If you've ever wondered exactly what an editor does, you're not alone.
The art of writing a book and the business of publishing are distinctly different animals; when turning a writer's manuscript into a product, there's not a whole lot of loving emotion going around. It's a whole lot of cold hard business, albeit done with the care and devotion of people who love books.
Which is why working as an editor is such an interesting experience. An editor must love the book as the author does, but also understand the industry and the market in a business sense. They have to speak the language of the author, the publisher, and the reader, all at the same time.
I'm currently reading What Editors Do: The Art, Craft & Business of Book Editing, and Peter Ginna puts it perfectly:
To edit a manuscript effectively, you must put yourself in the shoes of someone who's picking up the book with no prior knowledge of the author or the project's history. At the same time, you must grasp what the writer is trying to accomplish in the book; sometimes this will be more evident to you than to the author. And to publish a book well, you must combine that understanding of the author's vision with your knowledge of the marketplace—of what readers are looking for and how they find it.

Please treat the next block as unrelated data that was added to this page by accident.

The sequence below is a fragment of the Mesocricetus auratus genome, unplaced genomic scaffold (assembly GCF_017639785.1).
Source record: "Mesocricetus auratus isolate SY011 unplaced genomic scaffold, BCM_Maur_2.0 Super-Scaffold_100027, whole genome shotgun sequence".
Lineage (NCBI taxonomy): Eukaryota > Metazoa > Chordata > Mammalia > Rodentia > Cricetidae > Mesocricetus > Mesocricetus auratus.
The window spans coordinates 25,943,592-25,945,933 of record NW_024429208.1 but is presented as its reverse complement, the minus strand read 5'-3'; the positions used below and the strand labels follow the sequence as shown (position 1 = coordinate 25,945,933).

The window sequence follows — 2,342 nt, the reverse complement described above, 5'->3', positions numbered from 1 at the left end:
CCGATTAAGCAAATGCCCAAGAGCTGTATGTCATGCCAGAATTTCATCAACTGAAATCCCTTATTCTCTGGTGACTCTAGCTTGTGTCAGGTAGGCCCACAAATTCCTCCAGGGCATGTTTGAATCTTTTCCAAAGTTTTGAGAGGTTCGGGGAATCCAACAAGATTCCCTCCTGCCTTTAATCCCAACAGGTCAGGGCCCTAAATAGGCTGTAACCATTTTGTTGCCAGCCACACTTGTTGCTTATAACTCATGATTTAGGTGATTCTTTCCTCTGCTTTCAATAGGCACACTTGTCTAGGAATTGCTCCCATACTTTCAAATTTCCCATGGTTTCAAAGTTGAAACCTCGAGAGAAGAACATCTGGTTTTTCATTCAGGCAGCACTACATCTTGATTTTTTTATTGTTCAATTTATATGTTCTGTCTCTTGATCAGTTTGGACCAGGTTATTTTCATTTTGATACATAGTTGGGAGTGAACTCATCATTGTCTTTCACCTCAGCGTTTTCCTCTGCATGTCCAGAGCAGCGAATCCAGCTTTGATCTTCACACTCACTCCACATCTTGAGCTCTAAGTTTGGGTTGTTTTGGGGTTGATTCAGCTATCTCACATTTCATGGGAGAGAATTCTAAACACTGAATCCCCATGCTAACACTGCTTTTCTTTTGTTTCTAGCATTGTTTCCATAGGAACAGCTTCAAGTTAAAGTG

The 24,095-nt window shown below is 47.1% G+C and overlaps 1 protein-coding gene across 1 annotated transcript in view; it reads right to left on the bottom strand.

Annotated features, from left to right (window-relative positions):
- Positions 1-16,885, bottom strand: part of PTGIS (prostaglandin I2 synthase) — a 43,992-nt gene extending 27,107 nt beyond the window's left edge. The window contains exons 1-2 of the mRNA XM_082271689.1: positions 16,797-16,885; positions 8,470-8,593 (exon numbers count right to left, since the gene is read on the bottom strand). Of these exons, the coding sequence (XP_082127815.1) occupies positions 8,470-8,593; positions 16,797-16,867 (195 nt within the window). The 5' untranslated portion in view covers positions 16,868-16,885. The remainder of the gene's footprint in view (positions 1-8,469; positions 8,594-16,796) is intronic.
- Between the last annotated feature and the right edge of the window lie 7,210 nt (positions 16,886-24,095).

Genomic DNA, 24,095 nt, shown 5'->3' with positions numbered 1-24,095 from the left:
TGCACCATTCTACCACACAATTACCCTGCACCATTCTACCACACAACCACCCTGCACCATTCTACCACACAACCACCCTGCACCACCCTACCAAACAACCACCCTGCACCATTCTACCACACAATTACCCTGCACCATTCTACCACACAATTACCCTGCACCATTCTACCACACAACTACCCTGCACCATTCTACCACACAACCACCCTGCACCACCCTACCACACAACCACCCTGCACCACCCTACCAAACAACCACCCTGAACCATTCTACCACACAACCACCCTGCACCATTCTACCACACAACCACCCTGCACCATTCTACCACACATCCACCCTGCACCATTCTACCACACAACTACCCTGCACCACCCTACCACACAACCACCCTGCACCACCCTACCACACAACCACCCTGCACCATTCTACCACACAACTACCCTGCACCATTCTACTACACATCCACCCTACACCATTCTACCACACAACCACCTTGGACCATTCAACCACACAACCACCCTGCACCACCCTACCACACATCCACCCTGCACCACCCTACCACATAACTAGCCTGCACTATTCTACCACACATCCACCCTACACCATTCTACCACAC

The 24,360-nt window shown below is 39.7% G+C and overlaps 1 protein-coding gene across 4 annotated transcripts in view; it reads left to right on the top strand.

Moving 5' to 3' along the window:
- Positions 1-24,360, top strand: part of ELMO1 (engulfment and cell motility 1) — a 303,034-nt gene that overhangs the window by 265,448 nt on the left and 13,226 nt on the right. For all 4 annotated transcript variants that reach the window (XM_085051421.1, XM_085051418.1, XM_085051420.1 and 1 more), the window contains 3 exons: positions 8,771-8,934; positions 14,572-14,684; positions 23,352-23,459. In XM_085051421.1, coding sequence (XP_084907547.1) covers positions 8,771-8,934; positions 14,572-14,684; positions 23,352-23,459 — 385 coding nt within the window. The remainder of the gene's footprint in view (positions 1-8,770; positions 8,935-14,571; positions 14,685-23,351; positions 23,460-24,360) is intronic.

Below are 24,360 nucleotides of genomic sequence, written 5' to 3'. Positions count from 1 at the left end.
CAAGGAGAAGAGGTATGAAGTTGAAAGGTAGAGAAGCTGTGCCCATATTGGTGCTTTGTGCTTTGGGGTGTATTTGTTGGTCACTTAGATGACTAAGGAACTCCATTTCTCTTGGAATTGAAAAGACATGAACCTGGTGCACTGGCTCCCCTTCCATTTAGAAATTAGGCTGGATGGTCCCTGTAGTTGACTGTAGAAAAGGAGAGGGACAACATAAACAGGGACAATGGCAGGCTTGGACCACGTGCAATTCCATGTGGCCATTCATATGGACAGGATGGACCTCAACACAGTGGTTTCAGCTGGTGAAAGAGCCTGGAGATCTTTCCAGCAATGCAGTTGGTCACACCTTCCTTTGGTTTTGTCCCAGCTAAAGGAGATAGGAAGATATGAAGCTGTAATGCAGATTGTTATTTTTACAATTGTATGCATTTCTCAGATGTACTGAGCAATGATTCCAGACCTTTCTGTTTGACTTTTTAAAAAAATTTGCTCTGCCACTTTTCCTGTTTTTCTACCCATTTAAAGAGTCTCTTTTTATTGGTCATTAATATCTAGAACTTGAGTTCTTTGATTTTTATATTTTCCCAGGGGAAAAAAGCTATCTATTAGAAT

So if editors at times have trouble explaining something, give them some slack. It's usually because they're considering your question from at least three different perspectives, and thinking about the consequences of decisions on each.
Send me your questions about editing and the publishing industry, I'd love to answer them!
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